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Adams administration affairs Andrew Jackson appeared appointed asked authority bank believe bill Branch Buren Cabinet Calhoun called cause character charge Clay Colonel communication conduct confidence Congress continued conversation course desire doubt duty early Eaton effect election expected expressed fact feelings friends gave give given hand honor hope House hundred important interest Jackson John Judge known late leave less letter look Major manner means measures mind morning never object occasion opinion opposition party passed political present President President's principles question reason received regard relation remarked removal replied respect Secretary seemed Senate soon South supposed thing thought tion told took Union United Van Buren vote Washington White whole wish write wrote York
Stran 355 - ... cherish a cordial, habitual, and immovable attachment to it, accustoming yourselves to think and speak of it as of the Palladium of your political safety and prosperity; watching for its preservation with jealous anxiety; discountenancing whatever may suggest even a suspicion that it can in any event be abandoned, and indignantly frowning upon the first dawning of every attempt to alienate any portion of our Country from the rest, or to enfeeble the sacred ties which now link together the various...
Stran 387 - There are no necessary evils in government. Its evils exist only in its abuses. If it would confine itself to equal protection, and as Heaven does its rains, shower its favors alike on the high and the low, the rich and the poor, it would be an unqualified blessing.
Stran 430 - Contemplate the condition of that country of which you still form an important part. Consider its Government, uniting in one bond of common interest and general protection so many different States, giving to all their inhabitants the proud title of American citizen, protecting their commerce, securing their literature and their arts, facilitating their intercommunication, defending their frontiers, and making their name respected in the remotest parts of the earth.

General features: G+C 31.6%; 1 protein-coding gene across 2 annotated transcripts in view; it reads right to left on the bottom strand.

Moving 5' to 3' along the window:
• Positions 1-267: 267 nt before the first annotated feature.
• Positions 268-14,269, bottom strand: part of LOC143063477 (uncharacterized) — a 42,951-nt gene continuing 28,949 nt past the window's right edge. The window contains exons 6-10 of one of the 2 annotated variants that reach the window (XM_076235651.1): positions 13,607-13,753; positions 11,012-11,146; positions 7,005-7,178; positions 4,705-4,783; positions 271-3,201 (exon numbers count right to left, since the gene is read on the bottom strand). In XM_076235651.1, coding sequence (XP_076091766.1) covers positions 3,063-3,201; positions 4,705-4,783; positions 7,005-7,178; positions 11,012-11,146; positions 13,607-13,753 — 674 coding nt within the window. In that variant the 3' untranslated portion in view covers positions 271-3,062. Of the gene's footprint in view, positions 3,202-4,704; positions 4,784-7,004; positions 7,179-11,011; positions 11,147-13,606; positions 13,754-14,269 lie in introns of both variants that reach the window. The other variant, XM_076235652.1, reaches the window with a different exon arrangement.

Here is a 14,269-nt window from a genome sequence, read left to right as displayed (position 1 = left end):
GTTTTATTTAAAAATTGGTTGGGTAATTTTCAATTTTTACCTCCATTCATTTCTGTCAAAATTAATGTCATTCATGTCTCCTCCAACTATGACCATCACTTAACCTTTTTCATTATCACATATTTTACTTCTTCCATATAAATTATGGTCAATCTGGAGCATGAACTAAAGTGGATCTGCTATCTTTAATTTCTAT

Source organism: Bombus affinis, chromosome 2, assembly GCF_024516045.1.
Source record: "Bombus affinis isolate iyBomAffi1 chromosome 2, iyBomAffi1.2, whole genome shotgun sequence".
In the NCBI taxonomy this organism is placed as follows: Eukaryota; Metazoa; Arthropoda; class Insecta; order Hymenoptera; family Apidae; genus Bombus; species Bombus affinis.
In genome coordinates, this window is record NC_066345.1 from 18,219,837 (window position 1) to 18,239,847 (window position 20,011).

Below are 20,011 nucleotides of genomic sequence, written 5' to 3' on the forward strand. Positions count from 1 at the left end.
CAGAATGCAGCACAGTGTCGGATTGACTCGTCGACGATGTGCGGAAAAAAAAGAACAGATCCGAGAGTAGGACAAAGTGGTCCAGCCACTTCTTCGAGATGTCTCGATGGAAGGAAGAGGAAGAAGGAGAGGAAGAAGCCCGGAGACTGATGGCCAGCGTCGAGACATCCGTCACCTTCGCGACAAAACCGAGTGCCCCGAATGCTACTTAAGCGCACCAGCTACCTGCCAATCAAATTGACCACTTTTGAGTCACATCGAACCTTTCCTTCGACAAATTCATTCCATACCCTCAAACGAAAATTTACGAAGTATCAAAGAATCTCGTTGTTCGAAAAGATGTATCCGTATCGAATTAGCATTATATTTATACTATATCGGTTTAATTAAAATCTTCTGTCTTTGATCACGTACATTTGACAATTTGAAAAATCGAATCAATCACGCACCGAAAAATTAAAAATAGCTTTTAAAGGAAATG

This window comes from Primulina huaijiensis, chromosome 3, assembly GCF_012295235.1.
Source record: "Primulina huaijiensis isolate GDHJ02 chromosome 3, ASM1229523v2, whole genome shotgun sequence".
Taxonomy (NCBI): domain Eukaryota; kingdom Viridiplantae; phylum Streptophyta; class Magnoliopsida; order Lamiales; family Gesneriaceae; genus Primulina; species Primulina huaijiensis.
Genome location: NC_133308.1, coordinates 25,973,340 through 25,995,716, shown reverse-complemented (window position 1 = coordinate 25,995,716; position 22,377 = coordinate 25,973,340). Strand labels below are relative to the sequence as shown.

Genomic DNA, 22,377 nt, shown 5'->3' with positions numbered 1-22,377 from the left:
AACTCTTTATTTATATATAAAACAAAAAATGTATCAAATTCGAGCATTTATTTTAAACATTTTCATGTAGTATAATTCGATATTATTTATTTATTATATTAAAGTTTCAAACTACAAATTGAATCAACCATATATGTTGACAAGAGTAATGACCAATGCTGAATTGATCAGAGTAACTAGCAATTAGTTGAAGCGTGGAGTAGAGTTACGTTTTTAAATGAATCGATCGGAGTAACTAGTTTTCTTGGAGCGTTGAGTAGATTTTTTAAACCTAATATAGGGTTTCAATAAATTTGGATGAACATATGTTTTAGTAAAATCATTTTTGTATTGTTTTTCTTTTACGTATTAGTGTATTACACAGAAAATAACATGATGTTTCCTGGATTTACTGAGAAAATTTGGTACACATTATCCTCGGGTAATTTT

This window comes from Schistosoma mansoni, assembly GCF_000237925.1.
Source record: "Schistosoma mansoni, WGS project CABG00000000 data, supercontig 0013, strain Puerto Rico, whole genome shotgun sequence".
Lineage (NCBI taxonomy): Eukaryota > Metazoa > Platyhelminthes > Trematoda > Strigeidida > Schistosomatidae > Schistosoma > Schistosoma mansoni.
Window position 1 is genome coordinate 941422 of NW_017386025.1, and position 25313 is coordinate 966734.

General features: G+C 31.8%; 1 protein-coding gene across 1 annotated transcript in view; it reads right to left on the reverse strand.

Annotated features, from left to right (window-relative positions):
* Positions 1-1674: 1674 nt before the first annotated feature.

Stran 432 - That the constitution of the United States is not a league, confederacy, or compact between the people of the several states in their sovereign capacities ; but a government proper, founded on the adoption of the people, and creating direct relations between itself and individuals.
Stran 516 - I would therefore call the special attention of Congress to the subject, and respectfully suggest the propriety of passing such a law as will prohibit, under severe penalties, the circulation in the Southern States, through the mail, of incendiary publications intended to instigate the slaves to insurrection.
Stran 162 - The recent demonstration of public sentiment inscribes on the list of executive duties, in characters too legible to be overlooked, the task of reform, which will require particularly the correction of those abuses that have brought the patronage of the federal government into conflict with the freedom of elections...
Stran 386 - The Congress, the Executive, and the Court must each for itself be guided by its own opinion of the Constitution. Each public officer who takes an oath to support the Constitution swears that he will support it as he understands it, and not as it is understood by others.
Stran 160 - To-day we have had the inauguration. A monstrous crowd of people is in the city. I never saw anything like it before. Persons have come five hundred miles to see General Jackson, and they really seem to think that the country is rescued from some frightful danger.
Stran 90 - Or shall it not rather be appropriated to the improvements of roads, canals, rivers, education, and other great foundations of prosperity and union under the powers which Congress may already possess or such amendment of the Constitution as may be approved by the States? While uncertain of the course of things, the time may be advantageously employed in obtaining the powers necessary for a system of improvement, should that be thought best.